Have you ever seen a snake crowd-surf? On the first Thursday of May, in the mid-eastern Italian town of Cocullo, you just might.

A marriage of paganism and Catholicism, Cocullo’s Festival of Serpents is a day dedicated to warding off venom and bad omens. Thousands of photographers, ophidiophiliacs (snake lovers), and Catholics crowd together in the small town square, which is home to the local church that contains the statue of Saint Domenico. On this day, believers offer modest offerings to Saint Domenico and, having completed several rituals, cover him from head to toe with snakes.

Interested in learning more? Read on!


These rituals are rooted in pagan traditions that date back to tribal practices within the region. Originating over 3,000 years ago, this festival was designed by the Marsi, who dedicated it to the snake goddess Angizia. The ritual was designed to ward off boars, wolves, and venom.

Today, many of the customs have evolved. Instead of using large, venomous snakes, the residents of Cocullo use small, fangless grass snakes. Saint Domenico has also become a more central figure in the festival because when Cocullo was overrun with snakes in the 10th century, Saint Domenico drove them away.

A cross held aloft in a procession

Typically, the procession begins with a massive wooden crucifix that disappears inside the church. Two women adorned in traditional lace clothing then carry an offering: baskets of sprinkled ciambelli (similar to donuts) balanced on their heads. As the offering is made, the “faithful” ring small bells with their teeth. A massive, dark-green flag is then hoisted outside to symbolize that the ritual inside the church has been completed. People who traveled hundreds and thousands of miles to witness the details of this day ready themselves for the fantastic spectacle they are there for.

A procession heads down an alley


The hoisted flag signals that the procession is about to begin.

All is quiet as everyone waits for the statue of Saint Domenico to emerge, and the band readies themselves to lead the parade. The initial burst of excitement is nearly enough to stun and confuse. As the black-clothed Saint Domenico floats from the church like a shadow, participants burst into celebration, piling forward to get a better view in an already shoulder-to-shoulder crowd. The faithful lay the statue on the ground and quickly adorn Saint Domenico’s head with snakes, continuing down his robe and base, from which a small angel looks up adoringly at him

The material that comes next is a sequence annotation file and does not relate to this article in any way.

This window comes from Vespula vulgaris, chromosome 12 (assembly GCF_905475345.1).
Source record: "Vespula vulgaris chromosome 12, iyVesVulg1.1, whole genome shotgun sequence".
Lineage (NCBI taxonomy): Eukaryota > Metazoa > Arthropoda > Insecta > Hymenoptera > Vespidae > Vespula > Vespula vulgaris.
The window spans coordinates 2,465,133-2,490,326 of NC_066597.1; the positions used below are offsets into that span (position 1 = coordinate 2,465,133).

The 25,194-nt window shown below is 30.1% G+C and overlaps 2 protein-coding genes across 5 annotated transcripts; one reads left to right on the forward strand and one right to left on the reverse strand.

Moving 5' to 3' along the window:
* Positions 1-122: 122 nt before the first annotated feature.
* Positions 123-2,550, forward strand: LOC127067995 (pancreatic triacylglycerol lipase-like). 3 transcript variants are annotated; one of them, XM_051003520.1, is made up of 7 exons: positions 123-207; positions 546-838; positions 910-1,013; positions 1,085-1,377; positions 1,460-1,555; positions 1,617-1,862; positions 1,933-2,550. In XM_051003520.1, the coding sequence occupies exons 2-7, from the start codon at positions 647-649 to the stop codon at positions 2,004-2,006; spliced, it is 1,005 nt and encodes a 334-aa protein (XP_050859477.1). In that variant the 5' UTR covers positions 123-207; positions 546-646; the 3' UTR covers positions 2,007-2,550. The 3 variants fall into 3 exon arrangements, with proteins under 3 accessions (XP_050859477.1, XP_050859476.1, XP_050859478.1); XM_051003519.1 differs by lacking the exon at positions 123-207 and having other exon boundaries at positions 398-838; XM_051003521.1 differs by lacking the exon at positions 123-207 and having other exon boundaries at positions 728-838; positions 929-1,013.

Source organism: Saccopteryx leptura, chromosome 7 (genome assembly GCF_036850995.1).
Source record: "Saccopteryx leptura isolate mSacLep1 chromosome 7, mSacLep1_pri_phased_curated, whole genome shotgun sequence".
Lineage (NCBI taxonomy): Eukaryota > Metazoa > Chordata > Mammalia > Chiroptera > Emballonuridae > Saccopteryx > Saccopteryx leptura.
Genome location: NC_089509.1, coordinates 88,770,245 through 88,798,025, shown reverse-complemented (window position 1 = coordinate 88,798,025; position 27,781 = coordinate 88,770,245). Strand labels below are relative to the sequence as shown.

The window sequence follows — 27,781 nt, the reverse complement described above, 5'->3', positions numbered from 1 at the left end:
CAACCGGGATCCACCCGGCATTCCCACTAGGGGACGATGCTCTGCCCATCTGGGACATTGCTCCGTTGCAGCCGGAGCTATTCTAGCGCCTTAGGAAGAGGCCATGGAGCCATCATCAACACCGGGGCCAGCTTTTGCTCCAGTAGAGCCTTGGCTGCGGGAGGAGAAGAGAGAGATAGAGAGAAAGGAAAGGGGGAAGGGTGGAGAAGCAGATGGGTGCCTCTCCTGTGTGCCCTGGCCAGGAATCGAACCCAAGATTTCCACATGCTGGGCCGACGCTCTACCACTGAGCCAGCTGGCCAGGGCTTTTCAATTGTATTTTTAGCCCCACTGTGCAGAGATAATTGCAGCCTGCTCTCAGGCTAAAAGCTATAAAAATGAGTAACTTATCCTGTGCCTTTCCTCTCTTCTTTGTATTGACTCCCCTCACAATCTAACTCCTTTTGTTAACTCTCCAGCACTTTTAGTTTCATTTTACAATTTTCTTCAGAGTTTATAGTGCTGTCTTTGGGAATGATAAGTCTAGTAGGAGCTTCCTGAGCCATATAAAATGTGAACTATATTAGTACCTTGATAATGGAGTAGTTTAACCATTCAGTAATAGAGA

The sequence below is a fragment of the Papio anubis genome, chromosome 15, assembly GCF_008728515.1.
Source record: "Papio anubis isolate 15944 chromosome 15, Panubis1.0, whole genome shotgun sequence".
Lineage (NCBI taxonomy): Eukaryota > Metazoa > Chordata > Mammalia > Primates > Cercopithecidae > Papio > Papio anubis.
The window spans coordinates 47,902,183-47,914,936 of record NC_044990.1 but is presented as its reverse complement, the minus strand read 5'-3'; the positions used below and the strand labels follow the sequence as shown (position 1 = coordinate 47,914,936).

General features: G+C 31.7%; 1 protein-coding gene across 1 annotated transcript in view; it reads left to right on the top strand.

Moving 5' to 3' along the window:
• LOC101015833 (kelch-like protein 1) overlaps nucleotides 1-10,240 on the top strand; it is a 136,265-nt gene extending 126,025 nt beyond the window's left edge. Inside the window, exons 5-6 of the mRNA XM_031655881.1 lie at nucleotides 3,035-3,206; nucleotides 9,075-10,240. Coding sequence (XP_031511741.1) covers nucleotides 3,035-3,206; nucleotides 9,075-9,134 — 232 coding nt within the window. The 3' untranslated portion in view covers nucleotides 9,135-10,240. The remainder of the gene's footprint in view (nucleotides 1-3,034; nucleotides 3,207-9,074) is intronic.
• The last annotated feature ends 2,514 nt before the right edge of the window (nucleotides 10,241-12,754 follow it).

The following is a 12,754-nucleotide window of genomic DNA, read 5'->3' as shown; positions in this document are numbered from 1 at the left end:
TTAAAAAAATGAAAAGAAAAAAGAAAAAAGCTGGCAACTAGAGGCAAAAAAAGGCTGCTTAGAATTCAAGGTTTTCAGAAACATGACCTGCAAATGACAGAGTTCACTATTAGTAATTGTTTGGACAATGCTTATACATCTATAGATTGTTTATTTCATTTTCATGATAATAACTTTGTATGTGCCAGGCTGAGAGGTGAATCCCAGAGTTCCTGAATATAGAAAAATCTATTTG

Saint Domenico is carried into the procession

The importance of the placement of the snakes cannot be understated — should one fall onto his face, it is considered a bad omen for the remaining year. If a snake falls off, any accumulated luck is terminated. It is the responsibility of the Catholics in the crowd and the people carrying him to ensure each snake’s proper placement.


After dozens of slithering snakes decorate the Saint, six appointed attendees hoist him above their shoulders and the parade begins to move. As the statue passes, it is tradition to lay a hand upon the base and pray for good luck in the coming year.

A man wears a snake around his neck

A man wears a stuffed toy snake around his neck

Fireworks blast above the city quite suddenly, stunning all with their sound.

Once the ritual is complete, an endless sea of food trucks greets the visitors returning from the festival in the city below.

The Festival of Serpents is a strange, safe, dreamlike ritual of sights and sounds that can only be fully experienced in person. Should you want to see this fascinating marriage of paganism and Catholic rites, arrive early at 8:00 a.m. or you’ll face a steep incline to get into the city. Note that you don’t have to touch the snakes if you’re squeamish, but should you be afraid, remember that the snake wranglers have removed the fangs of these otherwise harmless grass snakes.

Whether you’re trying to overcome your ophidiophobia, take part in the festivities, or simply observe this fascinating religious ceremony be sure not to miss out on the Feast of San Domenico!